- Administration access to configure your Windows 200x server.
Important Note: The steps outlined within this section may require you to re-start your Windows 2000/3 server.
Accessing the Computer Management Console
From the Windows desktop of your 2000/3 Server, access the “Computer Management” application under “Administrative Tools” (or from the Windows Control panel).
This action should present the Computer Management Console.
From within the Console, navigate down to the Telephony component, residing under Services and Applications.
If you expand the Telephony component tree, this should illustrate all the existing telephony device (TAPI Service Providers) currently installed/available on your TAPI Server.
Enabling the Telephony Server
The first step is to ensure the Telephony Server component is enabled. To achieve this, right-click on the Telephony service item in the left-hand tree and select “Properties” from the pop-up menu.
This action will present the following Telephony Properties dialog.
Ensure the “Enable telephony server” check-box is enabled.
Click OK to confirm this change.
- This action will most likely prompt you to restart the telephony services component for this change to take affect.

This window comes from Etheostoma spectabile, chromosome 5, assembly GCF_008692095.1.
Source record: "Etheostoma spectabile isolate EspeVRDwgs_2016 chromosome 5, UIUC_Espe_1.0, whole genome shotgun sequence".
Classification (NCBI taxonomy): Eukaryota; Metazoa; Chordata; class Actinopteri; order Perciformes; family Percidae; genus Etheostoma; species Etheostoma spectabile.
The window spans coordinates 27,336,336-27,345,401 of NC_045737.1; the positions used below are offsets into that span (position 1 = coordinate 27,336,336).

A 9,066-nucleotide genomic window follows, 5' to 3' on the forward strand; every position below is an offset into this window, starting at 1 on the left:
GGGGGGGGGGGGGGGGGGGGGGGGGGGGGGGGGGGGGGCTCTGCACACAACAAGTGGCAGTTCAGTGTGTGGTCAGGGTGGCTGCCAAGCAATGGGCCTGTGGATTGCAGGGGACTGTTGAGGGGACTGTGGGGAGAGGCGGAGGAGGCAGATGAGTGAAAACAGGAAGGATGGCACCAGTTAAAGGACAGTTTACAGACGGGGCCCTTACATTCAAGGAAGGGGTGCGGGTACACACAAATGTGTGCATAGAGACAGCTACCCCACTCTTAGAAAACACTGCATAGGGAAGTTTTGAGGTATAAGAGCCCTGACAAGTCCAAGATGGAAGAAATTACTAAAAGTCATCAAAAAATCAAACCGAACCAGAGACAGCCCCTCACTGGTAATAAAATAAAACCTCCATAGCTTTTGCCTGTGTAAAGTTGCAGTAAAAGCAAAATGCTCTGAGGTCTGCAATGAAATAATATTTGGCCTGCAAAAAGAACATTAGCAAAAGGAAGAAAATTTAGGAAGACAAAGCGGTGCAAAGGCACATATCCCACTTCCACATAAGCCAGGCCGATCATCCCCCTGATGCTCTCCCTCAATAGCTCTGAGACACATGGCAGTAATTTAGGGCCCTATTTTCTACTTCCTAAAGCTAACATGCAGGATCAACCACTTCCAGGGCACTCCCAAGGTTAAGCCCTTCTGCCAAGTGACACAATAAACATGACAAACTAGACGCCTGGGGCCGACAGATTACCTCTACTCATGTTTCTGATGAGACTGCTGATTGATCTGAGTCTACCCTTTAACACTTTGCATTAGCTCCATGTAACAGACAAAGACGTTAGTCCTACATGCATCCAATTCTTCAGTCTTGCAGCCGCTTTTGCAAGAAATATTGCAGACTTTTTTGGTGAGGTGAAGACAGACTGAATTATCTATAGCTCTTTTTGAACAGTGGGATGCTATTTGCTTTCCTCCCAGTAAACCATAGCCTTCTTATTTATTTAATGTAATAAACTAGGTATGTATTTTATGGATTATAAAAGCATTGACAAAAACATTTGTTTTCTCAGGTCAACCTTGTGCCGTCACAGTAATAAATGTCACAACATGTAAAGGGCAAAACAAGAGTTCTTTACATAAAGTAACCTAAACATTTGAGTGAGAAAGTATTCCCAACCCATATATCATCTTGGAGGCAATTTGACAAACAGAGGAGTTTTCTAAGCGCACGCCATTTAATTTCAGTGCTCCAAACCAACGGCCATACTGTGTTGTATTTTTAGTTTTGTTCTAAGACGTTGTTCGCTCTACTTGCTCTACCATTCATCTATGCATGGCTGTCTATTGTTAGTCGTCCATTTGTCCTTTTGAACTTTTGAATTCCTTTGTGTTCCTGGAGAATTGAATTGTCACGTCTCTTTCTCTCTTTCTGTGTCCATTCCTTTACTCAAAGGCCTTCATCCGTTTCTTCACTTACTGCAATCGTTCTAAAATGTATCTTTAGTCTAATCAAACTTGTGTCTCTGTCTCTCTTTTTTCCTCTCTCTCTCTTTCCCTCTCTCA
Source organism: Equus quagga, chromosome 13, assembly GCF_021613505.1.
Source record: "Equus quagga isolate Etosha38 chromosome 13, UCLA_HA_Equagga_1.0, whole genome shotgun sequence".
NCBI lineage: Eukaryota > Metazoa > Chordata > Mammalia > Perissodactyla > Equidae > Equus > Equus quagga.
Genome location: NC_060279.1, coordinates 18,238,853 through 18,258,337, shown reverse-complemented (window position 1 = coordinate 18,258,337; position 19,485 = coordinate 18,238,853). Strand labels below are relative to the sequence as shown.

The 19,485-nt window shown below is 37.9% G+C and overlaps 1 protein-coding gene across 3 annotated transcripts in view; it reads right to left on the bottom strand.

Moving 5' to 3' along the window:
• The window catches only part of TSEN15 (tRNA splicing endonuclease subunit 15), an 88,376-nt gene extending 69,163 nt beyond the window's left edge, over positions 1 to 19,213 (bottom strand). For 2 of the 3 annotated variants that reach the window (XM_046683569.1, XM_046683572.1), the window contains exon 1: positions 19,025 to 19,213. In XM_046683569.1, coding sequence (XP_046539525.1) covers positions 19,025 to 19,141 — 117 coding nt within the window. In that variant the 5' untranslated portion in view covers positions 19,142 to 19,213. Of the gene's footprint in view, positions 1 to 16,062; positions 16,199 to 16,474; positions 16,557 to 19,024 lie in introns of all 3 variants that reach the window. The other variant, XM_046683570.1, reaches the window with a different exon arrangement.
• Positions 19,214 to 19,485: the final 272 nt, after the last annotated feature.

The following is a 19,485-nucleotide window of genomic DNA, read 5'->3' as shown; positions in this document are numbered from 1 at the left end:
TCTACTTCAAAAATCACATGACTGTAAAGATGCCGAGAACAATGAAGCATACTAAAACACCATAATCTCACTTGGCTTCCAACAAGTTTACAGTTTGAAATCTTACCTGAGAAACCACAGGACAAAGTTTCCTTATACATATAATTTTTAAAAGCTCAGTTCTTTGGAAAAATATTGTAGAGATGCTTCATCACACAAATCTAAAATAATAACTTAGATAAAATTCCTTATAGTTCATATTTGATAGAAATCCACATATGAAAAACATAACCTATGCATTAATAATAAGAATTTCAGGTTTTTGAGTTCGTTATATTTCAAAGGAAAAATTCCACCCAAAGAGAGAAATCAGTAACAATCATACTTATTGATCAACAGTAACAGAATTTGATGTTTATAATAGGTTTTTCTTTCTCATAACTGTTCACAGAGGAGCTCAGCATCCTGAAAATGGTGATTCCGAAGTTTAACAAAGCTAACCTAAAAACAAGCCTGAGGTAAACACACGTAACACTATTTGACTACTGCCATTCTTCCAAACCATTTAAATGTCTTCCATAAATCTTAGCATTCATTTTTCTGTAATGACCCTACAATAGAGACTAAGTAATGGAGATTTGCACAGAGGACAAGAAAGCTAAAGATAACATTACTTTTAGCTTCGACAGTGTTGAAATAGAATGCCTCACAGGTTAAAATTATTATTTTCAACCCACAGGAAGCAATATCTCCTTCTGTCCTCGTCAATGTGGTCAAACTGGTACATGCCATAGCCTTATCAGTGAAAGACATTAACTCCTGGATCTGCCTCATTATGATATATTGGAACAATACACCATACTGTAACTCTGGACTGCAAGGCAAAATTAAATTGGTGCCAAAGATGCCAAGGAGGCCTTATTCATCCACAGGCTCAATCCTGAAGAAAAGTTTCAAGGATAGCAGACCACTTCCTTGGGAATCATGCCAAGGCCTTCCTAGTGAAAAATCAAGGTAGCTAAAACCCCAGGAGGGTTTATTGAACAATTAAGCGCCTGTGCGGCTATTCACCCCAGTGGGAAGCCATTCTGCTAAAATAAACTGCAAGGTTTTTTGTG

- In our experience restarting of the telephony service is often subject to fail due to many other dependent services – if this should happen, then a complete re-start of the server machine will be required for the enablement of your telephony server.
Adding your Telephone Vendor TAPI Service Provider (TSP)
Once you have successfully enabled your Telephony Server, you can now begin adding new telephony devices.
To add your telephony device, you must first install the TAPI Service Provider (TSP) device driver that is supplied by your telephone system vendor.
The installation process for this will be provided and defined by your telephone system vendor. Each provider typically provides an installation CD with the required TSP driver files for you to install.
Once complete, the necessary TSP driver files will reside on your Windows Server ready for configuration.
For information on how to install your telephone systems TAPI Service Provider, consult the technical information provided by your telephone system provider.
Managing Telephony Devices
Once you have installed your vendor supplied TAPI Service Provider (TSP), you are now ready to add this device into your Windows Telephony Server.
From the Services and Applications tree of the Console, right-click on the Telephony tree item and select “Manage Providers…”.
This action will present the following Telephony Providers dialog.
Microsoft typically has a number of telephony providers installed as standard, and these are used to control many standard telephony features of Windows – we strongly suggest these are not removed or reconfigured.